Timberwolves regain some swagger with emphatic win over Clippers

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A smile creased Rudy Gobert’s face as Bally Sports North sideline reporter Lea B. Olsen told him that she could see the LA Clippers hesitating to shoot the ball as they got into the paint to find him lurking near the rim.

“As they should,” Gobert told her. “As they should.”

The Minnesota Timberwolves wobbled through late January and were caught flat-footed in Chicago last week. They had seemingly lost the swagger that made them the league’s surprise success story in the first two months of the season. They were frustrated and flustered, unable to come up with answers for why they kept giving away leads to inferior teams.

The smile on Gobert’s face that came after a 121-100 beatdown of the red-hot Clippers in Los Angeles on Monday night told the story of a team rediscovering itself as the All-Star break approaches. In a showdown of the top two teams in the Western Conference, in the house of a Clippers squad that was 27-6 in its last 33 games and had become the trendy pick to go to the NBA Finals, the Wolves offered a resounding reminder to those ready to dismiss them as a flash in the pan.

They did so through the passing of Anthony Edwards, the offensive ingenuity of Karl-Anthony Towns and the defensive tandem of Gobert and Jaden McDaniels, who smothered the Clippers for the second time in as many meetings. Edwards had 23 points, eight assists and seven rebounds, rendering a 1 of 11 performance from 3-point range irrelevant. He now has 17 assists and just one turnover in the last two games, including a 129-105 win in Milwaukee on Thursday night.

“We did a great job of really making the right play,” coach Chris Finch told the media in Los Angeles after the game. “They threw a lot of different defensive looks at us, so it was kind of tough to sift through at times.”

The Clippers tried everything against the Wolves, most ominously going super small with Russell Westbrook at center with Kawhi Leonard, Paul George, Terance Mann, James Harden and Norm Powell out there during stretches with Westbrook to spread the bigger Wolves out and expose their slow-footedness. It worked for a time in the second quarter, when they closed the period on a 20-7 run to take a four-point lead into halftime.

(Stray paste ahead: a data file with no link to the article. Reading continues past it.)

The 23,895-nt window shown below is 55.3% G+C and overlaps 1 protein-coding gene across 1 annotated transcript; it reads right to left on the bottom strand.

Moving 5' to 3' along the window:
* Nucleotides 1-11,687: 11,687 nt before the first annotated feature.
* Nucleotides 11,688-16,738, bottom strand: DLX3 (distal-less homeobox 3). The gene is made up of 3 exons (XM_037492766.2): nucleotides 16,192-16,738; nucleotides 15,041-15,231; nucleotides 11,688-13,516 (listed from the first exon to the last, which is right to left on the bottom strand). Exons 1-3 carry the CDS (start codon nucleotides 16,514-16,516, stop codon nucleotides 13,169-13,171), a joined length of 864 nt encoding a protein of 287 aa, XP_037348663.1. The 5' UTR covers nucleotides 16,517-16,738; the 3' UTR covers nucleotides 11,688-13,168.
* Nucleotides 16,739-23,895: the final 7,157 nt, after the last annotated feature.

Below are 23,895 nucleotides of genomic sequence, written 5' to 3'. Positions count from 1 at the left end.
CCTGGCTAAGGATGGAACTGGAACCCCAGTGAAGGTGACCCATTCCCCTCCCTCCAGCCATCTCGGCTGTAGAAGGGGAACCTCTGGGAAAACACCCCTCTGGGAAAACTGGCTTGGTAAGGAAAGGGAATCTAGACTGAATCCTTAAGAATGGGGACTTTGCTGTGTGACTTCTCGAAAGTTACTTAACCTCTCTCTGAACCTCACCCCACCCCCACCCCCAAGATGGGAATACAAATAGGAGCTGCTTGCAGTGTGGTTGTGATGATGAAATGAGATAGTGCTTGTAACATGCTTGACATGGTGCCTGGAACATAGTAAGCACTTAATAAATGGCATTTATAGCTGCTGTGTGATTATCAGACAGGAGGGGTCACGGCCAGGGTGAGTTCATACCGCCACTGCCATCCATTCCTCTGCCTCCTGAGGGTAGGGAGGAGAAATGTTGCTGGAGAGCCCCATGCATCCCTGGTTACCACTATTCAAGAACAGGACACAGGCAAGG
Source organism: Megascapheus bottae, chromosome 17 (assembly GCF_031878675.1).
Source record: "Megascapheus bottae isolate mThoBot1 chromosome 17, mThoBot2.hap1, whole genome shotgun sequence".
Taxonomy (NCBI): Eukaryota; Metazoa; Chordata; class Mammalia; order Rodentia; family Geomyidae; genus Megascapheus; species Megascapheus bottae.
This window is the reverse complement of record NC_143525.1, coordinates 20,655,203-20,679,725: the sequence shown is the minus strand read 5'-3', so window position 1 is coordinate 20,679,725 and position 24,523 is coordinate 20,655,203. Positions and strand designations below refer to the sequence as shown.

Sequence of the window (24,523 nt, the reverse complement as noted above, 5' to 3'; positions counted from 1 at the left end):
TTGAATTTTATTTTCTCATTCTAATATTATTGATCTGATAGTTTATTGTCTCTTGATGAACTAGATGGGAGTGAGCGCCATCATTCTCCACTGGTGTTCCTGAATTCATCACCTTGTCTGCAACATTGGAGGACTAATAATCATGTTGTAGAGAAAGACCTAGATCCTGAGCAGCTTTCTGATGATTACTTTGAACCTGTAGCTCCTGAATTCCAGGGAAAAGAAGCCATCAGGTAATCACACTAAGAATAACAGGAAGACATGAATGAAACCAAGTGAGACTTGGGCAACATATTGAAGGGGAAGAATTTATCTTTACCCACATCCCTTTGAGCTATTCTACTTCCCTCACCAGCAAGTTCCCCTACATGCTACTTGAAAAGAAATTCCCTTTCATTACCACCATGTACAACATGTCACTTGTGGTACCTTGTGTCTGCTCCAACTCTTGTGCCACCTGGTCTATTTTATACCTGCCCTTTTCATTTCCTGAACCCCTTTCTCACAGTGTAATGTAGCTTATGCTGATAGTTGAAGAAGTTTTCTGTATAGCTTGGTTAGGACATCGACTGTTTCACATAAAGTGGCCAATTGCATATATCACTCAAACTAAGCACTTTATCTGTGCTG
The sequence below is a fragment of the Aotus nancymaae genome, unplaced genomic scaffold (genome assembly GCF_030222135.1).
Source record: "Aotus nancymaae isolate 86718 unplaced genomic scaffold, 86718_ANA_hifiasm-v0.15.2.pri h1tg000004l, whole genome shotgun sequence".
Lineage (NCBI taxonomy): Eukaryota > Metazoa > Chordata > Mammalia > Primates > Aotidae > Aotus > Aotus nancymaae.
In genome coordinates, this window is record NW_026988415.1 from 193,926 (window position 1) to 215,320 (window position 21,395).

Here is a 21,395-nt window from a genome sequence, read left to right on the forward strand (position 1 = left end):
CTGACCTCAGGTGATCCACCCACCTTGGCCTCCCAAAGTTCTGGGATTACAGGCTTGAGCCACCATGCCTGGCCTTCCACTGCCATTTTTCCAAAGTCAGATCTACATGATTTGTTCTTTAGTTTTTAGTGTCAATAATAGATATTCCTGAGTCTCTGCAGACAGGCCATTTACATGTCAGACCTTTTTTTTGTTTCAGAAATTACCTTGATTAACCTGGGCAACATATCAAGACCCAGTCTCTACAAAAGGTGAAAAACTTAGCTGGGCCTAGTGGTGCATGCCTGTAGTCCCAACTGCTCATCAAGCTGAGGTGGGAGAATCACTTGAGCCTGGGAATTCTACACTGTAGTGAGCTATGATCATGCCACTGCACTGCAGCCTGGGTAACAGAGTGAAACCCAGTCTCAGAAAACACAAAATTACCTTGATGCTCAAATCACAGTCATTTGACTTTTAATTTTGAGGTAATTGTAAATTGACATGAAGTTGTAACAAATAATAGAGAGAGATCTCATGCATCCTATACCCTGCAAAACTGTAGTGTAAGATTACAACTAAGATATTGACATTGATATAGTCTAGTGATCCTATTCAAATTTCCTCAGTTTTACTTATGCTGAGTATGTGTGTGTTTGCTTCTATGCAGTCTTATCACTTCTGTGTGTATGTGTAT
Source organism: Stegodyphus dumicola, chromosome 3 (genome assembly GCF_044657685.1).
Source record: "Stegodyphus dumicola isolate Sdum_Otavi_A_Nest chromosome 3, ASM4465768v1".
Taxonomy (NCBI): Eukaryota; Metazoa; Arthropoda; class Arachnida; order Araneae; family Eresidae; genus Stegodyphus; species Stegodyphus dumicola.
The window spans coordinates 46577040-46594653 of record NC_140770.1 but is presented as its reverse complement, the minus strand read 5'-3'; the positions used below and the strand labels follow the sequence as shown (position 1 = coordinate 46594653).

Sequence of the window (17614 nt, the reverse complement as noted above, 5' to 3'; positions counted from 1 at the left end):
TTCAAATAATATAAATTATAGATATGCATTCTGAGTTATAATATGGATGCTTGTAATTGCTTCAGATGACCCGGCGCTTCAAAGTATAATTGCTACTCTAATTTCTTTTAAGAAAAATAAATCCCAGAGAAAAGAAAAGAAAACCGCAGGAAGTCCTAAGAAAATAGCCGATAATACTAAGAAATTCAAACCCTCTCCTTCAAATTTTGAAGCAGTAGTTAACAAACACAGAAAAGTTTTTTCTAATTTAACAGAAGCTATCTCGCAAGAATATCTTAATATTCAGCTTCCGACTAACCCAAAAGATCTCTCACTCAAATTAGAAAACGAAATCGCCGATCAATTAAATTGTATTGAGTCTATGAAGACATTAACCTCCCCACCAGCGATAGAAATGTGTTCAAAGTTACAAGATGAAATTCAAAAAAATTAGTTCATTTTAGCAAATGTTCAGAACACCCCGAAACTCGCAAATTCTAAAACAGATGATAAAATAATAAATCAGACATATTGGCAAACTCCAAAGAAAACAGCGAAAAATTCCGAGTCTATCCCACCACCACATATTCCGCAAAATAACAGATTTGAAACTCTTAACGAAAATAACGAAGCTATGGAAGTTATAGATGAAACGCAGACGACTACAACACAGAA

But just as they did in defeating the Clippers at Target Center in January, the Wolves did not panic. They did not try to go small to match the Clippers’ quickness. Just as Finch discussed with president of basketball operations Tim Connelly in the summer of 2023 before they traded for Gobert, he stayed with the big lineup.

The Timberwolves came out of halftime and attacked the Clippers relentlessly, getting to the free-throw line for 13 attempts and outscoring LA 40-19. It wasn’t just on offense where the Wolves flexed their size advantage. They stifled the Clippers on defense, challenging every shot at the rim and contesting every jumper from beyond the arc.

“That’s how we’re built, part of our identity,” Finch said. “That’s what we have to lean into and it’s been great to us.”

Once the Wolves got to set their jaws, the Clippers were dead meat. While many have deemed the Clippers to be a nightmare matchup for a team that likes to deploy two bigs in the frontcourt, the Wolves have welcomed it in their first two meetings. LA excels in isolation with Leonard, George and Harden operating methodically in the half court.